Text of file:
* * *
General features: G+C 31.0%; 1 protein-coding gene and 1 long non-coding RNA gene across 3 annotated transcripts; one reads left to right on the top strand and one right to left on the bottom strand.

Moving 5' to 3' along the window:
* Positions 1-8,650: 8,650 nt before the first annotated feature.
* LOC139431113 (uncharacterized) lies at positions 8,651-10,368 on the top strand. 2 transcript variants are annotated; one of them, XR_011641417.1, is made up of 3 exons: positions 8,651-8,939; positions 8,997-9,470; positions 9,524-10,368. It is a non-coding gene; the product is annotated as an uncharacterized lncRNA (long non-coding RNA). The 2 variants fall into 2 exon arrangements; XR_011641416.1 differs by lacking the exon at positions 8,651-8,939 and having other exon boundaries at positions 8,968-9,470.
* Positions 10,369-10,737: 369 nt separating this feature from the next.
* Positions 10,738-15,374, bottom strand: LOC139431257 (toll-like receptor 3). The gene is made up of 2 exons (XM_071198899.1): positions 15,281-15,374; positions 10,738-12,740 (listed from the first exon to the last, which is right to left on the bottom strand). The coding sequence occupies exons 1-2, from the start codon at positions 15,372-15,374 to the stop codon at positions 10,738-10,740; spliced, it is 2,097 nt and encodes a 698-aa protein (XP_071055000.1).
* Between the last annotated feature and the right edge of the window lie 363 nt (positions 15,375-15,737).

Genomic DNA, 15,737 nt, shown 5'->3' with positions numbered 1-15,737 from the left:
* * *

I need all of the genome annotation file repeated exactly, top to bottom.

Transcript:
General features: G+C 31.0%; 1 protein-coding gene and 1 long non-coding RNA gene across 3 annotated transcripts; one reads left to right on the top strand and one right to left on the bottom strand.

Moving 5' to 3' along the window:
* Positions 1-8,650: 8,650 nt before the first annotated feature.
* LOC139431113 (uncharacterized) lies at positions 8,651-10,368 on the top strand. 2 transcript variants are annotated; one of them, XR_011641417.1, is made up of 3 exons: positions 8,651-8,939; positions 8,997-9,470; positions 9,524-10,368. It is a non-coding gene; the product is annotated as an uncharacterized lncRNA (long non-coding RNA). The 2 variants fall into 2 exon arrangements; XR_011641416.1 differs by lacking the exon at positions 8,651-8,939 and having other exon boundaries at positions 8,968-9,470.
* Positions 10,369-10,737: 369 nt separating this feature from the next.
* Positions 10,738-15,374, bottom strand: LOC139431257 (toll-like receptor 3). The gene is made up of 2 exons (XM_071198899.1): positions 15,281-15,374; positions 10,738-12,740 (listed from the first exon to the last, which is right to left on the bottom strand). The coding sequence occupies exons 1-2, from the start codon at positions 15,372-15,374 to the stop codon at positions 10,738-10,740; spliced, it is 2,097 nt and encodes a 698-aa protein (XP_071055000.1).
* Between the last annotated feature and the right edge of the window lie 363 nt (positions 15,375-15,737).

Genomic DNA, 15,737 nt, shown 5'->3' with positions numbered 1-15,737 from the left: